The defendant seeks to predicate error upon the following question asked by the People of a medical expert called in their behalf, to wit: "Assuming all the hypotheses stated in the hypothetical question put to Dr. Barrett, what do you say as to this man's condition on the 7th of April last — I repeat the defendant's hypothetical question?" This question was not objected to, and it called for an answer to the precise question that had been previously put by the defendant's counsel to the expert called by him. While the question was not literally repeated, the district attorney said he repeated it, and without objection as to form or otherwise it was answered. The witness to whom it was put was called immediately after the defendant's expert had answered the long hypothetical question, covering about three pages of the printed record, which the district attorney sought to abridge in the manner stated. As court had not in the meantime adjourned, the question was fresh in the minds of the jury, and the witness testified that he heard it. No suggestion was made that it was not perfectly understood. Upon the cross-examination of two of the People's experts the same question was asked in substantially the same way by the defendant's counsel. The original hypothetical question was proper in form, as both parties concede, and after it had been asked by the defendant's counsel it was adopted by the district attorney as the basis of his examination. To save time he did not literally repeat it or cause it to be read. While repetition might have led to a clearer and more certain understanding of the question by both witness and jury, it was not necessary to literally repeat it, but it was sufficient, under the circumstances and in the absence of any objection or suggestion, for the district attorney to simply say, "I repeat the defendant's hypothetical question."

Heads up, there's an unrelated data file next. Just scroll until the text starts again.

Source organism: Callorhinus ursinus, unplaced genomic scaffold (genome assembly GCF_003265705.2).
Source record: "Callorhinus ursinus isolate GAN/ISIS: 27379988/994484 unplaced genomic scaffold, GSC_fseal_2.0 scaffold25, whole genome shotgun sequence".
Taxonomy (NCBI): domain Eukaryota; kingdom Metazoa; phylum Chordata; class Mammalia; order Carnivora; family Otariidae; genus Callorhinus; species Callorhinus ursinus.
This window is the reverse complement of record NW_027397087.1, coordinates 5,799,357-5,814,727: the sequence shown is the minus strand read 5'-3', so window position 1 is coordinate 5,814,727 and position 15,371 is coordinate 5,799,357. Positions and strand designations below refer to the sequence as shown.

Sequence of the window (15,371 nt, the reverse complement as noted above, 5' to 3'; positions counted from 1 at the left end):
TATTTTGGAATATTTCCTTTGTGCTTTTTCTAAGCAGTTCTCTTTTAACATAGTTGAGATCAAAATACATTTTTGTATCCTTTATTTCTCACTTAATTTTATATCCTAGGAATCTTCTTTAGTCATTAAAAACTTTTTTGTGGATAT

The only exception argued by the appellant's counsel was taken to the ruling which permitted the following question to be put to one of the experts for the People, to wit: "Take the case of a young man, about thirty years of age, who has led a fairly even and uneventful life, and not addicted in any manner to the use of intoxicating liquors, who, at one time, for two days in succession, indulged excessively in the drinking of gin, who, at about the close of the second day shoots to death upon an open street a young woman with whom he was in love; who, about six hours afterwards, while in the custody of the officers, exhibits strong evidence of excitement, manifested by walking up and down and wringing his hands, explosively crying and talking very much about the occurrence, with twitching muscles — would such an exhibition on his part be inconsistent with his sanity?" This was objected to upon the ground that the question did not assume any considerable part of the facts proved in the case, but the objection was overruled, the defendant excepted and the witness answered in the negative. The witness had already answered the longer hypothetical question as prepared by the defendant's counsel, which recited all the material facts. The question was upon the redirect examination of the witness, and did not call for an opinion as to the defendant's sanity, either upon the facts assumed or upon all the facts of the case. It simply asked whether certain acts, characterized as irrational by witnesses who observed them, were inconsistent with sanity. We find no error in this ruling. It was a method of analyzing the hypothetical question. It is proper to ask whether any fact or any group of facts duly sworn to is inconsistent with sanity. ( Filer v. N.Y.C.R.R. Co., 49 N.Y. 42, 46; Lawson's Opinion Evidence, 166.) The question did not assume that they were all the facts of the case, but sought to test the effect of certain specific facts in evidence, upon the theory that they might all be accounted for by the excessive use of intoxicating liquor by the defendant.